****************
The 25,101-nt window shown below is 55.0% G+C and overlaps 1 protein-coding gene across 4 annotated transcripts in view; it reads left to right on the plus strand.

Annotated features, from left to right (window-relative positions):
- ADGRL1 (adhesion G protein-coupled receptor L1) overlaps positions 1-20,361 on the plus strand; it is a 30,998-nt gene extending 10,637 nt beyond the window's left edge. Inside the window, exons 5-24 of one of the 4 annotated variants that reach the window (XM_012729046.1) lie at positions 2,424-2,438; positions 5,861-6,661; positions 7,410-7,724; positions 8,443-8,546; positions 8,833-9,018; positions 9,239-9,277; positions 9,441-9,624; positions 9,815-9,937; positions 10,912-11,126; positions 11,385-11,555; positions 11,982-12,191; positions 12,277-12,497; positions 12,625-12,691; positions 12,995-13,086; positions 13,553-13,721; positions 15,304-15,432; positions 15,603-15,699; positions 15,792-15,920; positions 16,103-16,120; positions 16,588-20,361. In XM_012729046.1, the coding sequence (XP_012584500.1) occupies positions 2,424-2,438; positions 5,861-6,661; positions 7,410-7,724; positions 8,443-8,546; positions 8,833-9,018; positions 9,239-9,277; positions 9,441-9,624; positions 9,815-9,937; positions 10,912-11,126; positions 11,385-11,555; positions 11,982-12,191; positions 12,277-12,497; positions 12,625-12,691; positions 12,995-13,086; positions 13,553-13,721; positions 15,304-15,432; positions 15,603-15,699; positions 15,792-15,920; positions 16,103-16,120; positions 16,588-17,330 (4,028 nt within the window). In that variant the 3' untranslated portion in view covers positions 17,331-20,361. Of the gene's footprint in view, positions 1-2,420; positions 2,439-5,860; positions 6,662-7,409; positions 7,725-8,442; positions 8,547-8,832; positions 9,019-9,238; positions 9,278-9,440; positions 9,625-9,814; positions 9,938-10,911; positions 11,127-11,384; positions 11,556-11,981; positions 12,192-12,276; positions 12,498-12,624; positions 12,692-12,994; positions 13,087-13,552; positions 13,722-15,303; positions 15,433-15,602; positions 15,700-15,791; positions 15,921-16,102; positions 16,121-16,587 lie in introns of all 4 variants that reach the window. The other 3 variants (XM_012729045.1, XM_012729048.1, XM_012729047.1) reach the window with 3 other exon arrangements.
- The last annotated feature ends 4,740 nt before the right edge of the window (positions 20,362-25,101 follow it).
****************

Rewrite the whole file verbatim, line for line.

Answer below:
The 25,101-nt window shown below is 55.0% G+C and overlaps 1 protein-coding gene across 4 annotated transcripts in view; it reads left to right on the plus strand.

Annotated features, from left to right (window-relative positions):
- ADGRL1 (adhesion G protein-coupled receptor L1) overlaps positions 1-20,361 on the plus strand; it is a 30,998-nt gene extending 10,637 nt beyond the window's left edge. Inside the window, exons 5-24 of one of the 4 annotated variants that reach the window (XM_012729046.1) lie at positions 2,424-2,438; positions 5,861-6,661; positions 7,410-7,724; positions 8,443-8,546; positions 8,833-9,018; positions 9,239-9,277; positions 9,441-9,624; positions 9,815-9,937; positions 10,912-11,126; positions 11,385-11,555; positions 11,982-12,191; positions 12,277-12,497; positions 12,625-12,691; positions 12,995-13,086; positions 13,553-13,721; positions 15,304-15,432; positions 15,603-15,699; positions 15,792-15,920; positions 16,103-16,120; positions 16,588-20,361. In XM_012729046.1, the coding sequence (XP_012584500.1) occupies positions 2,424-2,438; positions 5,861-6,661; positions 7,410-7,724; positions 8,443-8,546; positions 8,833-9,018; positions 9,239-9,277; positions 9,441-9,624; positions 9,815-9,937; positions 10,912-11,126; positions 11,385-11,555; positions 11,982-12,191; positions 12,277-12,497; positions 12,625-12,691; positions 12,995-13,086; positions 13,553-13,721; positions 15,304-15,432; positions 15,603-15,699; positions 15,792-15,920; positions 16,103-16,120; positions 16,588-17,330 (4,028 nt within the window). In that variant the 3' untranslated portion in view covers positions 17,331-20,361. Of the gene's footprint in view, positions 1-2,420; positions 2,439-5,860; positions 6,662-7,409; positions 7,725-8,442; positions 8,547-8,832; positions 9,019-9,238; positions 9,278-9,440; positions 9,625-9,814; positions 9,938-10,911; positions 11,127-11,384; positions 11,556-11,981; positions 12,192-12,276; positions 12,498-12,624; positions 12,692-12,994; positions 13,087-13,552; positions 13,722-15,303; positions 15,433-15,602; positions 15,700-15,791; positions 15,921-16,102; positions 16,121-16,587 lie in introns of all 4 variants that reach the window. The other 3 variants (XM_012729045.1, XM_012729048.1, XM_012729047.1) reach the window with 3 other exon arrangements.
- The last annotated feature ends 4,740 nt before the right edge of the window (positions 20,362-25,101 follow it).